It’s 9:57 on a Friday night and the power is out. As the three or four of you know, we’ve been living amidst gray and rain for eight months now. Tonight, it culminated in a wicked thunderstorm that has power out across NIPSCO's territory. At least the laptop’s charged.
And the phone. That’s how I listened to IU just get eliminated from the Big Ten tournament. They lost to the same team twice in the same way. In both games, IU was beating Minnesota handily and then gave up a ton of runs in the eighth inning. I am so pissed right now.
So instead, I’ll see what the three or four of you are doing. Me? I’m sitting on the bed in my underwear. Alexis couldn’t take the loss of the game and the silence. She called my sister Jennifer who lives a couple blocks away and they’re now at Jenny’s house watching a chick flick. My sister, who also works at the radio station, is as big of a sports fan – and a big nephew Craig fan – as I am. It’s nothing that a couple glasses of wine won’t soothe.
Not for me, though. I’ve got the three or four of you. And since the only thing you can hear this evening is the constant rush of the Borman Expressway, maybe it’s time to review where we’re at with the spread of technology in My Radio Life.
As you know, I want to capture on paper the change from radio to something other than radio. And it’s happening rapidly. This week, we did a whole bunch of programs as Facebook Live videos:
A year ago, Facebook Live started. Since then, we’ve had more than a million views. Also, we’ve started our own podcast network. It’s coming along a lot more slowly than the Facebook Live video, but we have several people listed on our website, JEDcastradio.com.
Amidst all of this, our marketing is changing in a hurry. This week, a potential client called up and inquired about Facebook Live. We sold them in a day. We also have several proposals out to clients that would not be coming to us if we had not been doing so much Facebook Live video. It makes us much more visible.
But is there actual money in Facebook Live and podcasting? And can a legacy radio station (now two radio stations) reinvent itself into a tech innovator? Is that even possible?
I don’t know. There’s a lot of people doing Facebook Live video right now, but I’m not so sure that there’s that many people actually making money on Facebook Live. Live streaming media on a mass basis is just too new. Perhaps the biggest benefit financially is at places like us that can benefit from the added connections brought on by FB Live to make dough on another area. In our case it’s radio. Maybe newspapers are doing the same thing. I don’t know.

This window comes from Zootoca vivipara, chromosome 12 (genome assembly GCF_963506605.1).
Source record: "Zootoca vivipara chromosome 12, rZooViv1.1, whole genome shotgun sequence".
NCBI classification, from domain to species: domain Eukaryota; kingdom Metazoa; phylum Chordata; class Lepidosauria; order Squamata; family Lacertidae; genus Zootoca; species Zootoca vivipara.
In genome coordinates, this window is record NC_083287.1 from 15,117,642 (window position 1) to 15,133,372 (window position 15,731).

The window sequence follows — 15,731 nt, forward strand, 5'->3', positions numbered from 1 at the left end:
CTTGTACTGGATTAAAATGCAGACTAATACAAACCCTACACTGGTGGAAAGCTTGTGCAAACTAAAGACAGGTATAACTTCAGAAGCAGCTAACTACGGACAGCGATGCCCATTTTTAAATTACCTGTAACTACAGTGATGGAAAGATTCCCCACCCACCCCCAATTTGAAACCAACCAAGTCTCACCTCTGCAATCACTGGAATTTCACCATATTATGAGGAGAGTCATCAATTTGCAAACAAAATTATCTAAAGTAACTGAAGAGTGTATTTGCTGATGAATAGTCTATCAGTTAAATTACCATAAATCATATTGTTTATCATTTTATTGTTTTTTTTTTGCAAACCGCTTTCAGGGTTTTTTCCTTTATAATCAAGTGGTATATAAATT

So if you really look at it, it’s not only the way we’re broadcasting that is changing rapidly, it’s also the marketing that is changing rapidly. As the three or four of you know, we don’t really go out and sell ads. I joke a lot about our Passive Marketing System (PMS), but it’s really true. For many years, we have concentrated on doing radio and developing new media… and have basically let the community come to us to support it.
This fits in with my general slacker attitude… but it also allows us to keep our costs low. Since almost all of our resources go into producing product – and not into administration or marketing – we operate on a really tight budget.
I’ve told the three or four of you before that a few years ago we hired a consultant. He came in, looked at our books, listened to some radio, checked out our equipment – and then asked to meet with our marketing department.
“We don’t have one,” Debbie Wargo, our station manager, told him.
“What do you mean you don’t have a marketing department?”
“It’s JED’s idea. He calls it the ‘passive marketing system.’”
The consultant went on to tell us that out of all of the radio stations he’s dealt with over many years, he never heard of doing it the way we do it.
“If you hire a marketing director and some sales people, and give them a budget, you could double your revenues in six months,” the consultant said.
That was a few years ago. Now I’m ready to sell our stuff. Why? Because I finally fully believe in it. We have the right people in place and we have developed cutting-edge technologies to connect with Region people.
Since it’s only the three or four of you and me, I’ll tell you that up until recently I did not feel altogether confident in approaching people to buy advertising on WJOB. It’s not that it didn’t work. WJOB advertising has been a solid investment for a decade. It’s more that up until recently it didn’t “dazzle.” Now it does dazzle. And now I want to tell any business that will listen that we have the talent, the students and recent grads, the distribution network on a variety of platforms, the top-of-the-line studios right on the Boulevard at Purdue. It’s coming together to be an even better value. I want to tell everyone that.
So I’m gonna, or at least I pledge to. Finally.
That should be closing in on Another Thousand Words for the three or four of you. Since the power’s still out and I’m still sitting on the bed in my underwear, I won’t be able to post this to the blog right away. The internet connection depends on power in the house, and I’m too lazy to join my wife over at my sister’s house around the corner. I could post this there, but that would require putting on pants.
And I don’t want to put on pants. For some reason, it feels right to be sitting here in my underwear talking to you on another rainy night in the Region. Another Thousand Words. See ya.